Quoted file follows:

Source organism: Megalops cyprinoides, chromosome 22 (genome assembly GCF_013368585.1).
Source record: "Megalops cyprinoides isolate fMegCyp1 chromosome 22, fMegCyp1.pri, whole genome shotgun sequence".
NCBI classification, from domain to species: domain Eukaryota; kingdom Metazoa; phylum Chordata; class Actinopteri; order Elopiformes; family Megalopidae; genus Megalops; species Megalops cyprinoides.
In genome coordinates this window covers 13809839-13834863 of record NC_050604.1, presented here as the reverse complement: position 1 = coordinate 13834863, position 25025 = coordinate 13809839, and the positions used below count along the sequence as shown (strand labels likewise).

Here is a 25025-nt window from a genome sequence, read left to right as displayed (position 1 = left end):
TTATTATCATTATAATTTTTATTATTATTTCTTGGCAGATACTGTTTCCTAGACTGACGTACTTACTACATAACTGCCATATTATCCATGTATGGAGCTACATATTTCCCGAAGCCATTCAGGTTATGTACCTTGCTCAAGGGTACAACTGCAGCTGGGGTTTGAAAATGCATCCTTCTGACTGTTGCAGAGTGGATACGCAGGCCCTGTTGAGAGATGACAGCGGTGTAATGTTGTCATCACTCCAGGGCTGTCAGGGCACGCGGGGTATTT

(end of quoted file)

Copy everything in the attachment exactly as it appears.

Source organism: Megalops cyprinoides, chromosome 22 (genome assembly GCF_013368585.1).
Source record: "Megalops cyprinoides isolate fMegCyp1 chromosome 22, fMegCyp1.pri, whole genome shotgun sequence".
NCBI classification, from domain to species: domain Eukaryota; kingdom Metazoa; phylum Chordata; class Actinopteri; order Elopiformes; family Megalopidae; genus Megalops; species Megalops cyprinoides.
In genome coordinates this window covers 13809839-13834863 of record NC_050604.1, presented here as the reverse complement: position 1 = coordinate 13834863, position 25025 = coordinate 13809839, and the positions used below count along the sequence as shown (strand labels likewise).

Here is a 25025-nt window from a genome sequence, read left to right as displayed (position 1 = left end):
TTATTATCATTATAATTTTTATTATTATTTCTTGGCAGATACTGTTTCCTAGACTGACGTACTTACTACATAACTGCCATATTATCCATGTATGGAGCTACATATTTCCCGAAGCCATTCAGGTTATGTACCTTGCTCAAGGGTACAACTGCAGCTGGGGTTTGAAAATGCATCCTTCTGACTGTTGCAGAGTGGATACGCAGGCCCTGTTGAGAGATGACAGCGGTGTAATGTTGTCATCACTCCAGGGCTGTCAGGGCACGCGGGGTATTT